But Councilman Charlie Luke countered that Dale was a good candidate for the position. "I'm looking over Chief Dale's information and we have a pretty dang good idea of how Chief Dale will perform," Luke said. "We have a very well documented record of his behavior."

In an interview in December, David Everitt, chief of staff for Becker, said Dale had done an exceptional job as deputy chief and his outside activities were not a concern.

Conflict waiver? • Although City Council members recall voting for Dale's confirmation, they remain unsure about the conflict of interest waiver. None said they remember voting for a waiver.

In an interview, Councilman Stan Penfold noted that Dale had disclosed the potential conflict and the majority of the council determined that his relationship with IAED was not detrimental to the city.

"I think it was a pretty unique situation," Penfold said. "These things should be taken on a case-by-case basis. We got a legal opinion and that's the way they should be treated."

According to Dale's computerized calendar and payroll records, he was out of the office 32 days in 2012 for which he was paid by the city and not labeled as vacation. The Tribune obtained the records from the municipality through the state Government Records Access and Management Act (GRAMA).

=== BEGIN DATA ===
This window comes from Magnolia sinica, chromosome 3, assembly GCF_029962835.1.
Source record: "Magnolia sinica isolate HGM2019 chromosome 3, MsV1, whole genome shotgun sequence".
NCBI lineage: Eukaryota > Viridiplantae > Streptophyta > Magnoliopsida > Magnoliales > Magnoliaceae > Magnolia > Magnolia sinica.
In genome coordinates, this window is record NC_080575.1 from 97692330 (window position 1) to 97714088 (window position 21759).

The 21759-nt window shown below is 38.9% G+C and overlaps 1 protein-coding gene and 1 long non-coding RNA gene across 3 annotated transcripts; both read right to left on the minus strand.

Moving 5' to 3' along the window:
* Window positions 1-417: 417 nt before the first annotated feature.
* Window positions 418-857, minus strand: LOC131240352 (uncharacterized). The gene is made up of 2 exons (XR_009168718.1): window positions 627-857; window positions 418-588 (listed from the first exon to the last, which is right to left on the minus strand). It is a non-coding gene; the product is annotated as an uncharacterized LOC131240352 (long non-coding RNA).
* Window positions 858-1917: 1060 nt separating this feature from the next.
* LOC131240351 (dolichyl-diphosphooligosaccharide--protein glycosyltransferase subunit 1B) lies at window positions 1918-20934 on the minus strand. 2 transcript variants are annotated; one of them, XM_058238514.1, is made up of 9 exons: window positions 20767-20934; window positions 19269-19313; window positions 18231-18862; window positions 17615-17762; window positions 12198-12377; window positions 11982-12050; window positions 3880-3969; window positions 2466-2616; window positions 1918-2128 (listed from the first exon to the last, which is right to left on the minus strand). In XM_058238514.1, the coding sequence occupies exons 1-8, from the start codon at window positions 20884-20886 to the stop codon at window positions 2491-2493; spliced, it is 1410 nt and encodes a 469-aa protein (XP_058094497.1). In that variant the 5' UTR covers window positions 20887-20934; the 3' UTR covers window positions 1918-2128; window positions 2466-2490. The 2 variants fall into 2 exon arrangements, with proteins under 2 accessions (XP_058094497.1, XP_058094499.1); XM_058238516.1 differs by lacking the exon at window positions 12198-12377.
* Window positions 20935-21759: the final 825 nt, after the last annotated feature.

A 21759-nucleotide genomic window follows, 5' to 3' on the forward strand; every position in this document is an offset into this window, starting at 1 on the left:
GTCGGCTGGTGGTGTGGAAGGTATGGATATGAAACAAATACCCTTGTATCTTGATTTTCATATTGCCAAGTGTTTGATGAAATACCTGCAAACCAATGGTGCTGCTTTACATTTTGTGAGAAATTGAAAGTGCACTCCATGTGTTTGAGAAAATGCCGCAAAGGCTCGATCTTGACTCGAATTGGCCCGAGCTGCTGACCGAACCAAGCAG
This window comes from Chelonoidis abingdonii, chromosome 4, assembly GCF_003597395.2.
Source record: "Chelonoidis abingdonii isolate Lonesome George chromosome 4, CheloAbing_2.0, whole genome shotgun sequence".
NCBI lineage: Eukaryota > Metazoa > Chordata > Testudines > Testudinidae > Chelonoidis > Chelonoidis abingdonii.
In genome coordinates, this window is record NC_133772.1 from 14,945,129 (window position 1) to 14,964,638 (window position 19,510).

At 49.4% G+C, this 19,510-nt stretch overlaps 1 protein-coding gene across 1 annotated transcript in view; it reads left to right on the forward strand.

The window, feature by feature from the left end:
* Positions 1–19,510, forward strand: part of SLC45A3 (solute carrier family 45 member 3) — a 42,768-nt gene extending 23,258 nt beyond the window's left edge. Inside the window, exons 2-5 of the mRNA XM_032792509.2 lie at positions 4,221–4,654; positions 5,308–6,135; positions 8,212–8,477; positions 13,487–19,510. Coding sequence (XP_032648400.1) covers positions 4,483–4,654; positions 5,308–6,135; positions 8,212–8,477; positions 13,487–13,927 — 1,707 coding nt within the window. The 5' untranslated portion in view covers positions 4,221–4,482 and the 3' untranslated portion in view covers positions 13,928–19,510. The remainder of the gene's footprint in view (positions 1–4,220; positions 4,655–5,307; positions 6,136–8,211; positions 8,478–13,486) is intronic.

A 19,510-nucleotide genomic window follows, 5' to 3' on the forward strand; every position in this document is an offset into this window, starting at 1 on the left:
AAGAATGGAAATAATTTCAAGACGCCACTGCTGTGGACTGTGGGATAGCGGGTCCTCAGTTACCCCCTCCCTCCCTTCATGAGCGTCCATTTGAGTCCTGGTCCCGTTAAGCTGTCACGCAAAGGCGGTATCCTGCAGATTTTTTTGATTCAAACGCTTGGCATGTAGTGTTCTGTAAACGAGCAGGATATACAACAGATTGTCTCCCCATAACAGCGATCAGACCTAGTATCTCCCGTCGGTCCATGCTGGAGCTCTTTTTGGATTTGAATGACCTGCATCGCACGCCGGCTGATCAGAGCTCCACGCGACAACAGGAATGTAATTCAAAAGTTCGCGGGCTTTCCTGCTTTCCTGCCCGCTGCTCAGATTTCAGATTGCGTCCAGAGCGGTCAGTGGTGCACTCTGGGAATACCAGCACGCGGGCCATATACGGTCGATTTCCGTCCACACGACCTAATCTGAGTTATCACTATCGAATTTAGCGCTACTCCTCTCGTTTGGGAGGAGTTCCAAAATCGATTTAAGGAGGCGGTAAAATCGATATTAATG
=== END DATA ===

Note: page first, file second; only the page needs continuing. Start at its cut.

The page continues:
For example, according to his calender and pay records, Dale attended an IAED instructor academy in 2012 from Oct. 8-12 and was paid by the city for four of those five days.

From Nov. 7-9, 2012, Dale attended an emergency dispatchers conference in Indiana and was paid by the city for all three days.

From Nov 14-16, 2012, he attended a Los Angeles Police Department conference and was paid for all three days by the city.

In 2013 from June 3-5, Dale was in Raleigh-Durham, N.C., under a calendar designation of "out of office" and was paid by the city for all three days.

From Aug. 31, 2010, to April 17, 2015, he was "out of office" with no other explanation 38 times. The computerized calendar code also lists "DBL" for "department business leave." Dale used that code on his calendar 11 times during that same period.

According to Garrott, Dale likely has done nothing illegal. But the question remains, he said, do we want a department head or fire chief spending that much time away from city responsibilities?